Creating Custom Theme Feature Support

medium_3022885734Since WordPress version 2.9 theme developers have taken advantage of the add_theme_support feature. Built-in theme features include custom header images, custom backgrounds, post formats, and more. However, we’ve also been given a filter in the current_theme_supports function that allows us to expand theme feature support beyond the built-in options.

The most obvious, and simplest, usage of theme features is to first use add_theme_support to register a feature supported by your theme. Then we can verify the feature is supported with the conditional current_theme_supports function. For example:

<?php
/**
* Basic Theme Support usage. Add this to your functions.php file
*/
add_theme_support( 'custom-footer-text' );
/**
* Elsewhere in your theme...
*/
if( current_theme_supports( 'custom-footer-text' ) ) {
echo 'Custom Footer Text!';
}
view raw basic-usage.php hosted with ❤ by GitHub

Expanding Custom Theme Features With Arguments

That’s all fine and dandy, but what if you have a lot of potential theme features that could vary depending on the theme? You might be creating a theme extending plugin or theme extension for plugins to use, perhaps. Instead of listing out a ton of add_theme_support declarations (and their conditionals all over the place), let’s simplify it to a single declaration, shall we?

Thanks to the way current_theme_supports is written, we can create a single feature and pass through a multitude of “sub-features” in an array with a second $arguments variable like this: add_theme_support( $feature, $arguments );. In order for this to be useful, however, we’ll need to amend the current_theme_supports function to accept the secondary features, using a feature-specific filter, then we can use it accordingly.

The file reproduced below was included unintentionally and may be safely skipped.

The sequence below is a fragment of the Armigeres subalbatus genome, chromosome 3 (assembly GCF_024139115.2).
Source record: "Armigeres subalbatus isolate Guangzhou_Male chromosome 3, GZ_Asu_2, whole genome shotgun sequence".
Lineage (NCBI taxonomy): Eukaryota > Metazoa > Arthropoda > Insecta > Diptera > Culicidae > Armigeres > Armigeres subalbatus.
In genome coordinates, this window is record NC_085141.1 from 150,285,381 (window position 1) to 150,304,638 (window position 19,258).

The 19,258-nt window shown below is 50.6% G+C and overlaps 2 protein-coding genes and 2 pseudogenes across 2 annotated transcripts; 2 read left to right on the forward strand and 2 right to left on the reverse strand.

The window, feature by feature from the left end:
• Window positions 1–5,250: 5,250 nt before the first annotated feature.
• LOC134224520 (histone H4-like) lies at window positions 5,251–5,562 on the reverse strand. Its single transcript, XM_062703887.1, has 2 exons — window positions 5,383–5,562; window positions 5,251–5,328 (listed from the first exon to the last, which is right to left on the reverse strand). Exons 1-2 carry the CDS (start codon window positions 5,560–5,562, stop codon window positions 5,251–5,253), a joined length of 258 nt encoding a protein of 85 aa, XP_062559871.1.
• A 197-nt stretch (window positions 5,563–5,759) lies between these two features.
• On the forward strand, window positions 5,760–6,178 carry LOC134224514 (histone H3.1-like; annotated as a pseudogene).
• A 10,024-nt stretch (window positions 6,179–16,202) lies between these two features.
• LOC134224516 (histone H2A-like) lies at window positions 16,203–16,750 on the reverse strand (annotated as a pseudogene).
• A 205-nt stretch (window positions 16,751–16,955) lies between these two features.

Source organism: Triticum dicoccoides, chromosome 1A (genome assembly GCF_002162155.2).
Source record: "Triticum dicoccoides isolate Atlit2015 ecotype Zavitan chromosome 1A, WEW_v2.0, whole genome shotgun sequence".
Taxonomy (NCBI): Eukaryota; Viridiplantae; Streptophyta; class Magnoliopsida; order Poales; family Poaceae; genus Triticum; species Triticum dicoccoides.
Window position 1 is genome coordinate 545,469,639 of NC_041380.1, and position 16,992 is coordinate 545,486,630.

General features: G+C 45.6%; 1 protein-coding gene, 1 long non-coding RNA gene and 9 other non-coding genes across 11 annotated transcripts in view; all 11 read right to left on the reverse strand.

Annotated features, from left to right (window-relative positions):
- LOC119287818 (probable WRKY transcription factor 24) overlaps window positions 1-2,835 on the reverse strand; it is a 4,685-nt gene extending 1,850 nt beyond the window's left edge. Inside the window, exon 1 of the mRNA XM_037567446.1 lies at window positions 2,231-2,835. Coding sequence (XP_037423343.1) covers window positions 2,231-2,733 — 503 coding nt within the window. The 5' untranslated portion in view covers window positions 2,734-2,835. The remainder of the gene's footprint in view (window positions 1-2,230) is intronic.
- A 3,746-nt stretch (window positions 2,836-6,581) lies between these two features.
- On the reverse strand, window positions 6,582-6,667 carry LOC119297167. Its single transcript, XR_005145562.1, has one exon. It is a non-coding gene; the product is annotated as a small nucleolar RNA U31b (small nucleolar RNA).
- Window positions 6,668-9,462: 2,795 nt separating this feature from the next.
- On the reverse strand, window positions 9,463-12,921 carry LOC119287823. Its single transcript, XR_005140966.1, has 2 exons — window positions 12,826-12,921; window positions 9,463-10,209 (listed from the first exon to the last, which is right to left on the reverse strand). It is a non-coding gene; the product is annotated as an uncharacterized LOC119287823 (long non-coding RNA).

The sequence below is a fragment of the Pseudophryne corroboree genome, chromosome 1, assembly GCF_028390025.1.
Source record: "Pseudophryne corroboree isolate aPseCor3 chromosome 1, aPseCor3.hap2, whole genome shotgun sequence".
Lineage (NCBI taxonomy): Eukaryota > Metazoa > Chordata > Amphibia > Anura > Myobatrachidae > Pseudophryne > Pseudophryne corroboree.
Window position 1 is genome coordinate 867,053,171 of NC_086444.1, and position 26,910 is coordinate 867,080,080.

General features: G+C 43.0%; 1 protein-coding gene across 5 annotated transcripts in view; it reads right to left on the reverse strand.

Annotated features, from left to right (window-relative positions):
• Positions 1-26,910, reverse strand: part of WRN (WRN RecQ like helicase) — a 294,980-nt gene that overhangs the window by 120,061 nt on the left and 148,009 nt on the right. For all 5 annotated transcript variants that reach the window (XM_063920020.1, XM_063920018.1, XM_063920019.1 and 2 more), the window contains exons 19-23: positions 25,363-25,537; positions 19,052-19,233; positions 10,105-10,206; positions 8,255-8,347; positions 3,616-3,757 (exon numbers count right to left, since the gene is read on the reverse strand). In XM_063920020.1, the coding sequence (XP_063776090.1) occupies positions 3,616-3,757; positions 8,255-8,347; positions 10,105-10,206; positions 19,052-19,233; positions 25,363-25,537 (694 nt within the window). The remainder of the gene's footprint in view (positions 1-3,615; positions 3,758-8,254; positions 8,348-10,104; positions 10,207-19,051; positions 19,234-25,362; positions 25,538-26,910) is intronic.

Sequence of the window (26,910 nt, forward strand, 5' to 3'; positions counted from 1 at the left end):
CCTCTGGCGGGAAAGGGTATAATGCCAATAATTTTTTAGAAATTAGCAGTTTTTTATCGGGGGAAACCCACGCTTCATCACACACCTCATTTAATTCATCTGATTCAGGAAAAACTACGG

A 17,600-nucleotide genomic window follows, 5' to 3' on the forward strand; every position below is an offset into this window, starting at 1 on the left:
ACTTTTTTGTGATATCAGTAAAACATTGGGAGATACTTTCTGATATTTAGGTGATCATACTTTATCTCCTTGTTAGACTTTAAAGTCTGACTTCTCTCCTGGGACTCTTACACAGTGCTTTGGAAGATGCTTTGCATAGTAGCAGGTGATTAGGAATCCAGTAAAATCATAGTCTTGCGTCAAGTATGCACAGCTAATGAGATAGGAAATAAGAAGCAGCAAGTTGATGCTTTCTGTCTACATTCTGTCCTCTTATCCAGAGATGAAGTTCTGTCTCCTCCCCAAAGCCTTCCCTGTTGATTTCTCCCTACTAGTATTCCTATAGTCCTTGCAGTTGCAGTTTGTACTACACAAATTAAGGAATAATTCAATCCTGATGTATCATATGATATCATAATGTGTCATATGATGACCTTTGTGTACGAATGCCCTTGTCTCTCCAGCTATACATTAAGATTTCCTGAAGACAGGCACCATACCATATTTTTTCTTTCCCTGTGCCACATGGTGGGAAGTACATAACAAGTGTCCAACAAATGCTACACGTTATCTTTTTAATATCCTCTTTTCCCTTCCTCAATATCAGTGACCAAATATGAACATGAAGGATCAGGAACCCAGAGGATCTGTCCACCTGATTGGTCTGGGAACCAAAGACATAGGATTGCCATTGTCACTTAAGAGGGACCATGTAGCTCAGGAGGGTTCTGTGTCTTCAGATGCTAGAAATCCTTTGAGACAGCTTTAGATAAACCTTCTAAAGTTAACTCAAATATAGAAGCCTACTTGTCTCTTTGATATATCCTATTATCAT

For example, I’m creating a theme extending plugin. Each theme will use a single line to add theme support for a multitude of features. First, we’ll create a function to add the arguments as acceptable values in the current_theme_supports function. Then we’ll add the features to our theme.

<?php
/**
* Determines, whether the specific theme feature is actually supported. Place this in your plugin file.
*
* @link https://github.com/zamoose/themehookalliance/blob/master/tha-theme-hooks.php
*
* @param bool $bool true
* @param array $args The hook type being checked
* @param array $registered All registered hook types
*
* @return bool
*/
if( ! function_exists( 'jdn_toolkit_current_theme_supports' ) ) {
function jdn_toolkit_current_theme_supports( $bool, $args, $registered ) {
if( isset( $args[0] ) && isset( $registered[0] ) ) {
return in_array( $args[0], $registered[0] );
} else {
return false;
}
}
}
add_filter( 'current_theme_supports-jdn-toolkit', 'jdn_toolkit_current_theme_supports', 10, 3 );

Now I can use the current_theme_supports function in my plugin/theme to add functionality that is supported, like this:

<?php
/**
* Add theme support to your function.php file
*/
add_theme_support( 'jdn-toolkit', array( 'theme-options', 'portfolio', 'custom-footer-text' ) );
/**
* Elsewhere in your theme...
*/
if( current_theme_supports( 'jdn-toolkit', 'custom-footer-text' ) {
echo 'Custom Footer Text!';
}

And there you have it! You’ve easily extended this core function to further your theme development powers.

Expanding The require_if_theme_supports Function

Another great function related to theme features is the require_if_theme_supports function. Justin Tadlock has a great write up on theme supported features that touches on this function.

Basically, it allows you to conditionally require another file – if theme supports X, include file Y. What if you want to use this function with our example above? Well, you can, but you can’t pass our new sub-features through it. What if you only want to include a file if the custom-footer-text is supported? I’ve written another function you can use in a similar manner. Instead of the main feature, use the sub feature.

<?php
/**
* Checks a theme's support for a given feature before loading the functions which implement it.
*
* @param string $feature The feature being checked.
* @param string $include Path to the file.
* @return bool True if the current theme supports the supplied feature, false otherwise.
*/
if( !function_exists( 'require_if_jdn_toolkit_supports' ) ) {
function require_if_jdn_toolkit_supports( $feature, $include ) {
if( current_theme_supports( 'jdn-toolkit', $feature ) ) {
require ( $include );
return true;
}
return false;
}
}
/**
* Usage
*/
require_if_jdn_toolkit_supports( 'theme-options', 'path/to/file.php' );

Image Credit: Express Monorail, cc

Discussion

  1. Thanks for sharing this idea. At first the sub-feature mechanism seemed awkward, but then I thought of it as creating a namespace and it makes sense. You’d have to make sure none of the sub-features needed to get arguments, though. 🙂